This area needs to be examined in terms of the simplification of the forms, a quick reactive response to human errors which are made and an improvement in the appeals system which is still too slow. Recently I raised the issue of an appeal by one of my constituents and it still has not been dealt with. I have not brought it to the attention of the Minister of State but I will before the end of the week. The system gets clogged up but I will not pontificate about that because I have been dealing with bureaucratic systems since my youth. Nevertheless, steps must be taken to ensure it does not take eight or nine weeks to clear up a  genuine human error, for example, on a premium for 16 or 17 cattle. This area needs to be tightened up.
Agriculture is not seen as a career choice any longer and some farmers in my area say it is a career of last resort for them. That is disappointing for farmers who have been entrenched in the industry all their lives, fighting to build up their holdings for their sons. I was an agricultural consultant in the mid 1980s and, while times may have been tougher then, there was difficulty in getting young farmers to take up the reins.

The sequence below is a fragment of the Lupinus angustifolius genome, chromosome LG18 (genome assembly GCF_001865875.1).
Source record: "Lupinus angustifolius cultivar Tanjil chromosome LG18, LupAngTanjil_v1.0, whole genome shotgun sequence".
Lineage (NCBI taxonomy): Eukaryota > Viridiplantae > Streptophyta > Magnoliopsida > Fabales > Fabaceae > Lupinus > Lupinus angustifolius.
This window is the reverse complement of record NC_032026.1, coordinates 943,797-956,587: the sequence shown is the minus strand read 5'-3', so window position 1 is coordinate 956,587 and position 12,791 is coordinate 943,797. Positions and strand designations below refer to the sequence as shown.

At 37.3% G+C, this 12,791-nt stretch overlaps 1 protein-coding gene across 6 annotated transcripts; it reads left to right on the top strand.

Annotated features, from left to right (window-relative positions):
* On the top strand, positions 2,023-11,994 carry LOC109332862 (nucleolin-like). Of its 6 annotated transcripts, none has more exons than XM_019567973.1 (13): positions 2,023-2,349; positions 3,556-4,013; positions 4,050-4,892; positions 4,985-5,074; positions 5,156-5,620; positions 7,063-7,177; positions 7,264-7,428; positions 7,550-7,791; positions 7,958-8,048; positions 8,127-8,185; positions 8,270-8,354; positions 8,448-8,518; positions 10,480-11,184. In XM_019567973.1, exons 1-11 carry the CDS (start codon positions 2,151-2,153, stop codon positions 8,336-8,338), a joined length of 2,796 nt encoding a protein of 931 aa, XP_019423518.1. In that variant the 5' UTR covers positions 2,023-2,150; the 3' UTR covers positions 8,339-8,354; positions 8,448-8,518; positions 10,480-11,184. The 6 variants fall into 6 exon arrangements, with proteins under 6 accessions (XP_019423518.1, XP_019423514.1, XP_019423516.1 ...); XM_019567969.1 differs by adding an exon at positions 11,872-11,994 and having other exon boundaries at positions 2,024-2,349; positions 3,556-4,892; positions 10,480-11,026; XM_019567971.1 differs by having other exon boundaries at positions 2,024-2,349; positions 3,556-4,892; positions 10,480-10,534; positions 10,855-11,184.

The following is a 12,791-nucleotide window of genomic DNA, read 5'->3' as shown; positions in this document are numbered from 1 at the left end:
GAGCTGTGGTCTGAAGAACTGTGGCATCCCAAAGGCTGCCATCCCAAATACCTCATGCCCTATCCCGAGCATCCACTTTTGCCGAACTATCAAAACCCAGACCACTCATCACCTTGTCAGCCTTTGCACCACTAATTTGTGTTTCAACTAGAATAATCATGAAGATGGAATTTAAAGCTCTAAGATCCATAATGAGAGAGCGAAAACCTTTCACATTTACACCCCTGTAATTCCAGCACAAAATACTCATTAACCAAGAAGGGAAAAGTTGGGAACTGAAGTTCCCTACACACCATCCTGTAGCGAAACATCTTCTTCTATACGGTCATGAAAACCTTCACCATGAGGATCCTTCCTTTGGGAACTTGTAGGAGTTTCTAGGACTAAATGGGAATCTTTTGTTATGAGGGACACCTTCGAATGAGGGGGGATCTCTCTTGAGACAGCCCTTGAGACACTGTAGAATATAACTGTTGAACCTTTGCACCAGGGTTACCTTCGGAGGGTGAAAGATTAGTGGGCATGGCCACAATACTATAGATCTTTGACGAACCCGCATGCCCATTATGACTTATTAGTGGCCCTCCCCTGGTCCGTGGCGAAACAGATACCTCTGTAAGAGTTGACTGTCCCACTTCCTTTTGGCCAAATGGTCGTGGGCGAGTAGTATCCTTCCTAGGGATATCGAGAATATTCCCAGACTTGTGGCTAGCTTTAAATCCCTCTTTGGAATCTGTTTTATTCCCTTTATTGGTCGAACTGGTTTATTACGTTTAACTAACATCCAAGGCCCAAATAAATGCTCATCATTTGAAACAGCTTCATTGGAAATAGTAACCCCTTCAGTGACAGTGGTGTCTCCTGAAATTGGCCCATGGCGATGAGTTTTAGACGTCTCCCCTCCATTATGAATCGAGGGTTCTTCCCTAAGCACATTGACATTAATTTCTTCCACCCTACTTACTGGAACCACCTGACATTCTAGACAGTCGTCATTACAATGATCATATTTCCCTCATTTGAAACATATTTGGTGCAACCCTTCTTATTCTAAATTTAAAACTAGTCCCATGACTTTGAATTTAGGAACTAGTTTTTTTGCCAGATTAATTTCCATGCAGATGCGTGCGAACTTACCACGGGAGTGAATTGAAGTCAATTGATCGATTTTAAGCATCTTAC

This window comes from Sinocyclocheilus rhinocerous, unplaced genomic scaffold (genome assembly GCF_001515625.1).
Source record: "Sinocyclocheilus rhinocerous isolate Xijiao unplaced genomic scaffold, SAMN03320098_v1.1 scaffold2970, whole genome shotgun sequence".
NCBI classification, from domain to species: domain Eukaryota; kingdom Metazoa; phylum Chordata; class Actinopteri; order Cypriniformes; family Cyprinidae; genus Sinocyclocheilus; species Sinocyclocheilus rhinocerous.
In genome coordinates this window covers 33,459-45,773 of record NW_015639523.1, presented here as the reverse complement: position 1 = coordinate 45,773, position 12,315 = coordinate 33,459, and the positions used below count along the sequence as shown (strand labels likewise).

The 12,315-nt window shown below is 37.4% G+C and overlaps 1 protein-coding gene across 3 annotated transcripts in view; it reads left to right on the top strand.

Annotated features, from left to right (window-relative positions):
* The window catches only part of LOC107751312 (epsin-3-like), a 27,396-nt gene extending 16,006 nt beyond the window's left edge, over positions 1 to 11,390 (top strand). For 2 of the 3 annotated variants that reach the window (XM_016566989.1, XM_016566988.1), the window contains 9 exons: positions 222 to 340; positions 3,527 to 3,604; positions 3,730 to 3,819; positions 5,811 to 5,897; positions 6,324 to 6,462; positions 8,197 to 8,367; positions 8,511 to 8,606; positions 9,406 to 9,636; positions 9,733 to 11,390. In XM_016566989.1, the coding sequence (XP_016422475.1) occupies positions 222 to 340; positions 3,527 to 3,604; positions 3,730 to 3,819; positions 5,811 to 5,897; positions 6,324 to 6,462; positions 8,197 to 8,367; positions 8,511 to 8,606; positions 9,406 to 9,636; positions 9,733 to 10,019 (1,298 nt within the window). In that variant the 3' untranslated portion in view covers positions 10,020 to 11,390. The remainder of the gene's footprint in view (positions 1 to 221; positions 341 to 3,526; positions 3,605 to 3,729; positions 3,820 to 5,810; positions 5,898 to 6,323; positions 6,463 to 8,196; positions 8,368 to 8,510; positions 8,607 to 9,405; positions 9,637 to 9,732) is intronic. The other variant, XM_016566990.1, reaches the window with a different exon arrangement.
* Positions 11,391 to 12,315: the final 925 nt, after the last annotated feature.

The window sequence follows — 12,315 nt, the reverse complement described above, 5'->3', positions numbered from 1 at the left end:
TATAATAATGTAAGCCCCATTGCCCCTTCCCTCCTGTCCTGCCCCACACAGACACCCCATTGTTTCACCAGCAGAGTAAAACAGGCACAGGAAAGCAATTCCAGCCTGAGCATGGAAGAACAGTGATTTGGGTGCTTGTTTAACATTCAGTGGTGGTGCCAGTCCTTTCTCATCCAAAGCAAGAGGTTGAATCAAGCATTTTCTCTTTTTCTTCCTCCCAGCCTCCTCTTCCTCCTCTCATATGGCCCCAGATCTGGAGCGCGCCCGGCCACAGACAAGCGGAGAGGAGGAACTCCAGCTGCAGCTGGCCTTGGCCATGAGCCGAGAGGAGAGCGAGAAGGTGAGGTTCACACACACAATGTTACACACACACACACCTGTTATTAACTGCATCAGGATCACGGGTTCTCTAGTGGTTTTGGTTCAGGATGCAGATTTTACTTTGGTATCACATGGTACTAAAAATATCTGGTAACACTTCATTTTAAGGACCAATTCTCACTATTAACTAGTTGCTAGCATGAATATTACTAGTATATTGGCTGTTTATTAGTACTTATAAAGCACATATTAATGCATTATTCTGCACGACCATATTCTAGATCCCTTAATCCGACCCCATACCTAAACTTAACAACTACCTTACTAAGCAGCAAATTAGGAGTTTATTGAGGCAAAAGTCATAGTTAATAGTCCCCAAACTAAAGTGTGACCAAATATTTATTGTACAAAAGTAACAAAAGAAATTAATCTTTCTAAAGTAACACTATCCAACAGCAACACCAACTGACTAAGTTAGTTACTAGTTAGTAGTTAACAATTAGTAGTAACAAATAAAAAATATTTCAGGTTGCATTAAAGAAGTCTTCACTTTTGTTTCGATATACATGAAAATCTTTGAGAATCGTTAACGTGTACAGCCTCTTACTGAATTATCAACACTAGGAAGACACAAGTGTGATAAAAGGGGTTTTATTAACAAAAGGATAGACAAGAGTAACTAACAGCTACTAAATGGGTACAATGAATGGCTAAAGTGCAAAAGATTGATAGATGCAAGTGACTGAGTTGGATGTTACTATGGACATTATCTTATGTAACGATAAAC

The farm retirement scheme has played a positive role but the enlargement clause in it must be examined. I acknowledge the Minister will be bringing it to the attention of the Commission when it is up for review in 1999 but he should make a strong case because it is time to eliminate it. Likewise the taxation of inter family transfers of leases under the farm retirement scheme is an anomaly which should be challenged. If I was a barrister I would advise a case to be taken. I am not threatening the Minister of State, it is an objective, independent view which I hold.